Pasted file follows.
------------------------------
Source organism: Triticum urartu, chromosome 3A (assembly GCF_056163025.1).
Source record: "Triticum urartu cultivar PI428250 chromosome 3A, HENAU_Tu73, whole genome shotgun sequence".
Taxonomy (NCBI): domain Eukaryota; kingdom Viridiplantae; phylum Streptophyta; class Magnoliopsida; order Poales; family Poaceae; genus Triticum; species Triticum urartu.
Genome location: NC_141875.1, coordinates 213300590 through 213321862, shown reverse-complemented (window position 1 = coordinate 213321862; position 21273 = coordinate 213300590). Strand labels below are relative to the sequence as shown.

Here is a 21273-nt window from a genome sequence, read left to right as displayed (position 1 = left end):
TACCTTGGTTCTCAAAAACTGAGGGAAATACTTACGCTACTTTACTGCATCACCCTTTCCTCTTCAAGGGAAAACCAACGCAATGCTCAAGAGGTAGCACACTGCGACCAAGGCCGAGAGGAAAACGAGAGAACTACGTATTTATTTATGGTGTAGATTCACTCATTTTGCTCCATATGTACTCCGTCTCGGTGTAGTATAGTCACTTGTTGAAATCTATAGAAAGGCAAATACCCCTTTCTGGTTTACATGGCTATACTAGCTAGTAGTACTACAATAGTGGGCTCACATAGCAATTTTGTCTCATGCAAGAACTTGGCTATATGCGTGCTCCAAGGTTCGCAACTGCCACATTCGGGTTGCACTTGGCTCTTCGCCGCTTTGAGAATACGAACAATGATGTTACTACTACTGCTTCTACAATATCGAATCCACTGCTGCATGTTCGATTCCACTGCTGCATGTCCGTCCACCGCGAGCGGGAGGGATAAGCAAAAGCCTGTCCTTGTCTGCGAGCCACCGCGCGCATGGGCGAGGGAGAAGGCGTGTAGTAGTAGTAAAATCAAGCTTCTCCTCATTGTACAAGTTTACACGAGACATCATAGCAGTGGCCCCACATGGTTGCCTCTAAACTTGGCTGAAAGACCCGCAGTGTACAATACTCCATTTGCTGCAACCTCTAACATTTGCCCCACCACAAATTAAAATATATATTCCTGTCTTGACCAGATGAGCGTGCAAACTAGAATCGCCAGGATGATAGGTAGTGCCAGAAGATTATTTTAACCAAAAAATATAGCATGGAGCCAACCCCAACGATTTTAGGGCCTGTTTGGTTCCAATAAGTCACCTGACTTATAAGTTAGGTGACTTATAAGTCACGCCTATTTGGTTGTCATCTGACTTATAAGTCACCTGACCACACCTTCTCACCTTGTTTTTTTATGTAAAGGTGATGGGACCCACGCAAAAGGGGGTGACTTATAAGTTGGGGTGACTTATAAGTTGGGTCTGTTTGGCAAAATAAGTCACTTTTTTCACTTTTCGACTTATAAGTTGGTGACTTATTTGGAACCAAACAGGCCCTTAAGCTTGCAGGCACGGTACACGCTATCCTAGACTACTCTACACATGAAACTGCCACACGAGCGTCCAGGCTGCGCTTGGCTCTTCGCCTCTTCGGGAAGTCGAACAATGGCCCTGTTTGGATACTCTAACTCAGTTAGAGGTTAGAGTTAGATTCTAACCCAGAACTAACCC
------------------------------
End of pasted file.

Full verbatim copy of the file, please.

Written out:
Source organism: Triticum urartu, chromosome 3A (assembly GCF_056163025.1).
Source record: "Triticum urartu cultivar PI428250 chromosome 3A, HENAU_Tu73, whole genome shotgun sequence".
Taxonomy (NCBI): domain Eukaryota; kingdom Viridiplantae; phylum Streptophyta; class Magnoliopsida; order Poales; family Poaceae; genus Triticum; species Triticum urartu.
Genome location: NC_141875.1, coordinates 213300590 through 213321862, shown reverse-complemented (window position 1 = coordinate 213321862; position 21273 = coordinate 213300590). Strand labels below are relative to the sequence as shown.

Here is a 21273-nt window from a genome sequence, read left to right as displayed (position 1 = left end):
TACCTTGGTTCTCAAAAACTGAGGGAAATACTTACGCTACTTTACTGCATCACCCTTTCCTCTTCAAGGGAAAACCAACGCAATGCTCAAGAGGTAGCACACTGCGACCAAGGCCGAGAGGAAAACGAGAGAACTACGTATTTATTTATGGTGTAGATTCACTCATTTTGCTCCATATGTACTCCGTCTCGGTGTAGTATAGTCACTTGTTGAAATCTATAGAAAGGCAAATACCCCTTTCTGGTTTACATGGCTATACTAGCTAGTAGTACTACAATAGTGGGCTCACATAGCAATTTTGTCTCATGCAAGAACTTGGCTATATGCGTGCTCCAAGGTTCGCAACTGCCACATTCGGGTTGCACTTGGCTCTTCGCCGCTTTGAGAATACGAACAATGATGTTACTACTACTGCTTCTACAATATCGAATCCACTGCTGCATGTTCGATTCCACTGCTGCATGTCCGTCCACCGCGAGCGGGAGGGATAAGCAAAAGCCTGTCCTTGTCTGCGAGCCACCGCGCGCATGGGCGAGGGAGAAGGCGTGTAGTAGTAGTAAAATCAAGCTTCTCCTCATTGTACAAGTTTACACGAGACATCATAGCAGTGGCCCCACATGGTTGCCTCTAAACTTGGCTGAAAGACCCGCAGTGTACAATACTCCATTTGCTGCAACCTCTAACATTTGCCCCACCACAAATTAAAATATATATTCCTGTCTTGACCAGATGAGCGTGCAAACTAGAATCGCCAGGATGATAGGTAGTGCCAGAAGATTATTTTAACCAAAAAATATAGCATGGAGCCAACCCCAACGATTTTAGGGCCTGTTTGGTTCCAATAAGTCACCTGACTTATAAGTTAGGTGACTTATAAGTCACGCCTATTTGGTTGTCATCTGACTTATAAGTCACCTGACCACACCTTCTCACCTTGTTTTTTTATGTAAAGGTGATGGGACCCACGCAAAAGGGGGTGACTTATAAGTTGGGGTGACTTATAAGTTGGGTCTGTTTGGCAAAATAAGTCACTTTTTTCACTTTTCGACTTATAAGTTGGTGACTTATTTGGAACCAAACAGGCCCTTAAGCTTGCAGGCACGGTACACGCTATCCTAGACTACTCTACACATGAAACTGCCACACGAGCGTCCAGGCTGCGCTTGGCTCTTCGCCTCTTCGGGAAGTCGAACAATGGCCCTGTTTGGATACTCTAACTCAGTTAGAGGTTAGAGTTAGATTCTAACCCAGAACTAACCC